SAN FRANCISCO – Sony plans to make virtual reality — long the stuff of films set in the distant future — mainstream with the October release of PlayStation VR headgear priced at $399 (about ¥45,000).
“Virtual reality represents a new frontier for gaming, one that will forever change the way users interact with games,” Sony Computer Entertainment Chief Executive Andrew House said during a press event in San Francisco on Tuesday.
Sony chose October for the launch of PlayStation VR to allow time for making enough units to meet anticipated demand and to let developers get games ready for the headsets, according to House.
The headsets are designed to plug into PlayStation 4 (PS4) consoles.
Sony touted PS4 as its fastest-selling console ever with more than 36 million bought since they hit the market in late 2013.
But there is competition and Facebook-owned virtual reality startup Oculus is set to begin shipping its Rift headsets later this month.
Oculus has been taking orders for Rift at a price of $599 and has worked with computer makers to certify machines as powerful enough to handle the technology.
Pre-orders have also been taken on bundles combining Rift with compatible gaming computers starting at about $1,500.
Buying a PS4 and PlayStation VR would add up to about half that price.
“We are proud of the price point we have been able to achieve,” House said of PlayStation VR.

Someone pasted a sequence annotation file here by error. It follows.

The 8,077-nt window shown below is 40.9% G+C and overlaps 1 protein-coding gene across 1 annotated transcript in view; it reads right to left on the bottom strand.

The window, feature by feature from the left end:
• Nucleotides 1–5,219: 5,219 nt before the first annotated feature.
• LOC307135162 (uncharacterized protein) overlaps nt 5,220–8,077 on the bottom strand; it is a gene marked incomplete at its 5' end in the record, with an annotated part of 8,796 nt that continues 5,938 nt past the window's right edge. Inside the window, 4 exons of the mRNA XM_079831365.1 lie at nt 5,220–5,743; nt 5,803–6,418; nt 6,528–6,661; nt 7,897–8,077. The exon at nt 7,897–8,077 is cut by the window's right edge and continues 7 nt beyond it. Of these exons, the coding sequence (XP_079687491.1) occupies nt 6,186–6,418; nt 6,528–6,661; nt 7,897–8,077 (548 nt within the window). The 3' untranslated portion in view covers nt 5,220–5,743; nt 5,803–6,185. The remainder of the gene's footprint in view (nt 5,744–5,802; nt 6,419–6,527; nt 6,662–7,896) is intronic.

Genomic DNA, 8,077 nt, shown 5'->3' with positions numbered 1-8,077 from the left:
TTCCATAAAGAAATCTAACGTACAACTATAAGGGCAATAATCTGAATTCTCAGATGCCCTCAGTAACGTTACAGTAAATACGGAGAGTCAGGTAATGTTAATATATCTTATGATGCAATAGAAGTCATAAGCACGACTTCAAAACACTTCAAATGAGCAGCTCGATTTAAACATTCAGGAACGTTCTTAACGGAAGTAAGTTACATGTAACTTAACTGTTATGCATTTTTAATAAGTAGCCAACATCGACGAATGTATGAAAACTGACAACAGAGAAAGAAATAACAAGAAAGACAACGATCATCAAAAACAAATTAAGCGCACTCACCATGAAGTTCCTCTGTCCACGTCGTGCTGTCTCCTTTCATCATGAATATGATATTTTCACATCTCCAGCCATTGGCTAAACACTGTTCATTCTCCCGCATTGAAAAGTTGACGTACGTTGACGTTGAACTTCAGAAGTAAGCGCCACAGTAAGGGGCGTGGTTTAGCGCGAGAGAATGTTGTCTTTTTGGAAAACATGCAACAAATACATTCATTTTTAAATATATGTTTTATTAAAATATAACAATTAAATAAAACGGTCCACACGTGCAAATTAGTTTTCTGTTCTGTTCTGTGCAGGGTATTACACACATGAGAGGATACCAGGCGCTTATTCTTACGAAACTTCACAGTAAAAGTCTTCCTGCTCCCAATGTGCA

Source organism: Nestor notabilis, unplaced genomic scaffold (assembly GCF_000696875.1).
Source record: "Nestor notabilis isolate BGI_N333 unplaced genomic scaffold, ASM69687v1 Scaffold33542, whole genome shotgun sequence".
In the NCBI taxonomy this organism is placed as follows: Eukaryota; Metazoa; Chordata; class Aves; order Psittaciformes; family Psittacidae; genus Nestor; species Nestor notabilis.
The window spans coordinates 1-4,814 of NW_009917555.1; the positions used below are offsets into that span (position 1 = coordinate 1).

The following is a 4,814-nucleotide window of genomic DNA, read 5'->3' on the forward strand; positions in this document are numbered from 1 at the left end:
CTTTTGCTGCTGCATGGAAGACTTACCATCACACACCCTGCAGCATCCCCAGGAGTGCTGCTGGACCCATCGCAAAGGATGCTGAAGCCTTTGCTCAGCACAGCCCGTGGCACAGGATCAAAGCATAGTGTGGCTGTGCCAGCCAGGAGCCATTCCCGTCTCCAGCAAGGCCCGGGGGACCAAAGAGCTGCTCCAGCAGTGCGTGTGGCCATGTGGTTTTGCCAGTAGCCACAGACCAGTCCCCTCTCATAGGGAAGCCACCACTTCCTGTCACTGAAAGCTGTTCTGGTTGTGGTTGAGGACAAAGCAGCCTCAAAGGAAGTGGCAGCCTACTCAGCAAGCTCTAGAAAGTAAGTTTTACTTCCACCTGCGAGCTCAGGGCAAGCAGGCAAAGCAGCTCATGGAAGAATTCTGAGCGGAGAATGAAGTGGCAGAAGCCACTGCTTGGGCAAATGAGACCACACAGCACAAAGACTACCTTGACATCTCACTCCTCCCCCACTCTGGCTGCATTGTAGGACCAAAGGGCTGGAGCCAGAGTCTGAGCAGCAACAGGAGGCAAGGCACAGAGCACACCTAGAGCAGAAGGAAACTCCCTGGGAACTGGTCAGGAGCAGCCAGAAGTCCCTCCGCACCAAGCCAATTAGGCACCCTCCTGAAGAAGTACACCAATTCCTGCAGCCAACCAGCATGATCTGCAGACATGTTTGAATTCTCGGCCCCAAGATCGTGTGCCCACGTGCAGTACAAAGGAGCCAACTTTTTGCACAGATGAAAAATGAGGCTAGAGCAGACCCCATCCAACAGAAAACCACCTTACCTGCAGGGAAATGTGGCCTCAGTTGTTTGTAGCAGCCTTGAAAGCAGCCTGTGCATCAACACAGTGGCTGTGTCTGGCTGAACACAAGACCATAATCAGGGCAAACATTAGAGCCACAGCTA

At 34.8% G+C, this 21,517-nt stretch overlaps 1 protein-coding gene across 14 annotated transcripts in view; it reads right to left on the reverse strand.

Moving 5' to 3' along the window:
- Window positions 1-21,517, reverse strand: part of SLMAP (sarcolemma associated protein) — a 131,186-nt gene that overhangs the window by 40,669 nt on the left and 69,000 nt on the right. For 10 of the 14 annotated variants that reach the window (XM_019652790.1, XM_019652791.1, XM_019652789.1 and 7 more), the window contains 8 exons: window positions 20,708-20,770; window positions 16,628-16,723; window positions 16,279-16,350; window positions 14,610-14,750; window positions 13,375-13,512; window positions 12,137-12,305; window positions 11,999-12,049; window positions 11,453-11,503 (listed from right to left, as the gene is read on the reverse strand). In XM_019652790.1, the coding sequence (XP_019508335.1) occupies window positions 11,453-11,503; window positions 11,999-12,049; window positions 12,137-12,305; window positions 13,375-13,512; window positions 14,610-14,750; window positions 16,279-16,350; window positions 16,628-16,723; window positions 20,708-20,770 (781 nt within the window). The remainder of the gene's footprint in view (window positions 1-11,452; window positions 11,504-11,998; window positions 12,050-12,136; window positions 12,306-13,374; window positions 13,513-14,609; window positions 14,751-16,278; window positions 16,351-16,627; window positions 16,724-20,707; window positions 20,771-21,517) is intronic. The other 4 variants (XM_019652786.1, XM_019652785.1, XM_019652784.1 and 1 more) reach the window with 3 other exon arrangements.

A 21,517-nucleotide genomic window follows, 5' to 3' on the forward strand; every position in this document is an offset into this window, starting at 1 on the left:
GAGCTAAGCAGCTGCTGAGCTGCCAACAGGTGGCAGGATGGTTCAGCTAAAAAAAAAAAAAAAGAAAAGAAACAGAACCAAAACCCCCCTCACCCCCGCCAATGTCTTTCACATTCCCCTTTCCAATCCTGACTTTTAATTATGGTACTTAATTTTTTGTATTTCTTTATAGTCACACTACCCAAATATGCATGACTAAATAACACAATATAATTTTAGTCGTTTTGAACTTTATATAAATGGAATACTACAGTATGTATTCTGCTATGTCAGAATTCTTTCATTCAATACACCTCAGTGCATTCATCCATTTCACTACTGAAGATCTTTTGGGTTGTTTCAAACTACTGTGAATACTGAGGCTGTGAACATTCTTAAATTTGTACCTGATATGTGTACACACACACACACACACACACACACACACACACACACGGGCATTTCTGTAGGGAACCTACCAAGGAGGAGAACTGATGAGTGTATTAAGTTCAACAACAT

PlayStation VR users will still need to buy camera and controller accessories, pushing the price up slightly, but it is considerably less expensive than rival headsets that synch to gaming computers, according to Gartner analyst Brian Blau.
“The cost of ownership of PlayStation is going to be a lot more affordable than the PC (personal computer) counterparts,” Blau said after attending the Sony event.
And, since millions of PS4 have already been bought, the price of adding virtual reality is comparably lower for owners of those consoles since no computer upgrade is needed.
More than 230 developers and publishers are working on games for PlayStation VR, with some 50 titles expected to be available by the end of this year, according to Sony.
The list included French video game titan Ubisoft, which is creating an “Eagle Flight” game that lets players virtually take wing, and a collaboration between Electronic Arts, DICE, and Lucasfilm on a new “Star Wars Battlefront” title for PlayStation VR.
PlayStation motion-sensing wand-shaped controllers were used to provide hands in some titles demonstrated at the press event.
Virtual reality was a hot topic at a Game Developers Conference (GDC) taking place a short distance from the Sony exhibition.
Chip makers showed off powerful processors designed to handle rendering-heavy, immersive graphics in virtual worlds. Games shown off at GDC included titles tailored for PlayStation VR and rivals Oculus Rift and HTC Vive.
The thirty-year-old GDC bills itself as the largest and longest-running event for professional game makers.
This year, GDC integrated an inaugural Virtual Reality Developers Conference focused on “making immersive virtual reality and augmented reality experiences.”
The virtual reality portion of GDC had to be moved to larger rooms to double the capacity in response to heavy demand, according to organizers.
In a sign that virtual reality is poised to extend beyond gaming, PlayStation VR boasted a cinematic mode that can let people watch digital video on large virtual screens.
House promised more information on “entertainment content” in coming months.
“It makes sense that you should be able to see all kinds of PlayStation content inside the headset,” analyst Blau said.
“I think it will extend PlayStation into areas it has never been before.”
For example, Blau noted, PlayStation VR could expand to include sports viewing, streaming films or television shows, and even be put to work use by businesses.